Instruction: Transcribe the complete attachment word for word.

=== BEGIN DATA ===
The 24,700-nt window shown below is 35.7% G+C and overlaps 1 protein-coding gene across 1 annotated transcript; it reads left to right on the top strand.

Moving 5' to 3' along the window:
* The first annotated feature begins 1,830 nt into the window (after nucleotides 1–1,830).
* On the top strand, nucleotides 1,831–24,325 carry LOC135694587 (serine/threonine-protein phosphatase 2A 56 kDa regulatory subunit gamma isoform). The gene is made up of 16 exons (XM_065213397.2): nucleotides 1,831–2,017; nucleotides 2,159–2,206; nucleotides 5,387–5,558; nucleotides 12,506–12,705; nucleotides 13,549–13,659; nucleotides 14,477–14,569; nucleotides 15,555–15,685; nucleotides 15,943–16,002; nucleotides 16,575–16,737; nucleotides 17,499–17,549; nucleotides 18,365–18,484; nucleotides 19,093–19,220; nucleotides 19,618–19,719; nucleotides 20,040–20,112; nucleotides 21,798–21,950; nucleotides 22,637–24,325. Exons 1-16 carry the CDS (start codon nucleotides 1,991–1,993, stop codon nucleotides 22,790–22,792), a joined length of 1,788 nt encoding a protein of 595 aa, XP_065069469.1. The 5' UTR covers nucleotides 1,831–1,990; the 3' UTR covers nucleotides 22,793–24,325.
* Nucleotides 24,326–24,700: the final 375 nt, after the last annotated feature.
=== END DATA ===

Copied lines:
The 24,700-nt window shown below is 35.7% G+C and overlaps 1 protein-coding gene across 1 annotated transcript; it reads left to right on the top strand.

Moving 5' to 3' along the window:
* The first annotated feature begins 1,830 nt into the window (after nucleotides 1–1,830).
* On the top strand, nucleotides 1,831–24,325 carry LOC135694587 (serine/threonine-protein phosphatase 2A 56 kDa regulatory subunit gamma isoform). The gene is made up of 16 exons (XM_065213397.2): nucleotides 1,831–2,017; nucleotides 2,159–2,206; nucleotides 5,387–5,558; nucleotides 12,506–12,705; nucleotides 13,549–13,659; nucleotides 14,477–14,569; nucleotides 15,555–15,685; nucleotides 15,943–16,002; nucleotides 16,575–16,737; nucleotides 17,499–17,549; nucleotides 18,365–18,484; nucleotides 19,093–19,220; nucleotides 19,618–19,719; nucleotides 20,040–20,112; nucleotides 21,798–21,950; nucleotides 22,637–24,325. Exons 1-16 carry the CDS (start codon nucleotides 1,991–1,993, stop codon nucleotides 22,790–22,792), a joined length of 1,788 nt encoding a protein of 595 aa, XP_065069469.1. The 5' UTR covers nucleotides 1,831–1,990; the 3' UTR covers nucleotides 22,793–24,325.
* Nucleotides 24,326–24,700: the final 375 nt, after the last annotated feature.